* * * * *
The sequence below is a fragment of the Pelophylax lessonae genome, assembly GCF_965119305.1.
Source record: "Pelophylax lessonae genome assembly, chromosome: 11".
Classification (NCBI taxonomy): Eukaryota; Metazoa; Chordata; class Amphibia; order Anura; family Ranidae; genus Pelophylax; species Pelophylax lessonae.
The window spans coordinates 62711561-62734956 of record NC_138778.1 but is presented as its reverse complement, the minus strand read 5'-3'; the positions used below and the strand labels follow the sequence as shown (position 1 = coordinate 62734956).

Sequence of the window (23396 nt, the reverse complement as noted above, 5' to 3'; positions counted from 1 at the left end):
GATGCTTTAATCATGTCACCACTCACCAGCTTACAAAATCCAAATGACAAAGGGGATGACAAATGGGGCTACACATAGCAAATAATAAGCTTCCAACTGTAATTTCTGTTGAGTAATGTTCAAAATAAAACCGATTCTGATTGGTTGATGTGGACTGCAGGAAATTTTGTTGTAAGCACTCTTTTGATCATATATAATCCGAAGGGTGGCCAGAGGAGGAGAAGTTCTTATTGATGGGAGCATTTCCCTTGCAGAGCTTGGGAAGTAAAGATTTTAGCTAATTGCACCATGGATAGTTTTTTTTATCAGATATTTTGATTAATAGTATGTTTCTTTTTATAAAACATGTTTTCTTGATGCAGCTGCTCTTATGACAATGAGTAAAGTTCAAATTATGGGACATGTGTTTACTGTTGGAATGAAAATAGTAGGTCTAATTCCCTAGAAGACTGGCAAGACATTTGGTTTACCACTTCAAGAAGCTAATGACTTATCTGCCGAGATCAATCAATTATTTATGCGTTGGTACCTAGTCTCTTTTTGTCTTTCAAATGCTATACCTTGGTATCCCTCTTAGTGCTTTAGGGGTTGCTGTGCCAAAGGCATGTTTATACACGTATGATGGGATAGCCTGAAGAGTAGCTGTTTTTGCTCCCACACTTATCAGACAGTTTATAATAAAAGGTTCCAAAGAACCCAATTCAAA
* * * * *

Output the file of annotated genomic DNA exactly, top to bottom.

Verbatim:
The sequence below is a fragment of the Pelophylax lessonae genome, assembly GCF_965119305.1.
Source record: "Pelophylax lessonae genome assembly, chromosome: 11".
Classification (NCBI taxonomy): Eukaryota; Metazoa; Chordata; class Amphibia; order Anura; family Ranidae; genus Pelophylax; species Pelophylax lessonae.
The window spans coordinates 62711561-62734956 of record NC_138778.1 but is presented as its reverse complement, the minus strand read 5'-3'; the positions used below and the strand labels follow the sequence as shown (position 1 = coordinate 62734956).

Sequence of the window (23396 nt, the reverse complement as noted above, 5' to 3'; positions counted from 1 at the left end):
GATGCTTTAATCATGTCACCACTCACCAGCTTACAAAATCCAAATGACAAAGGGGATGACAAATGGGGCTACACATAGCAAATAATAAGCTTCCAACTGTAATTTCTGTTGAGTAATGTTCAAAATAAAACCGATTCTGATTGGTTGATGTGGACTGCAGGAAATTTTGTTGTAAGCACTCTTTTGATCATATATAATCCGAAGGGTGGCCAGAGGAGGAGAAGTTCTTATTGATGGGAGCATTTCCCTTGCAGAGCTTGGGAAGTAAAGATTTTAGCTAATTGCACCATGGATAGTTTTTTTTATCAGATATTTTGATTAATAGTATGTTTCTTTTTATAAAACATGTTTTCTTGATGCAGCTGCTCTTATGACAATGAGTAAAGTTCAAATTATGGGACATGTGTTTACTGTTGGAATGAAAATAGTAGGTCTAATTCCCTAGAAGACTGGCAAGACATTTGGTTTACCACTTCAAGAAGCTAATGACTTATCTGCCGAGATCAATCAATTATTTATGCGTTGGTACCTAGTCTCTTTTTGTCTTTCAAATGCTATACCTTGGTATCCCTCTTAGTGCTTTAGGGGTTGCTGTGCCAAAGGCATGTTTATACACGTATGATGGGATAGCCTGAAGAGTAGCTGTTTTTGCTCCCACACTTATCAGACAGTTTATAATAAAAGGTTCCAAAGAACCCAATTCAAA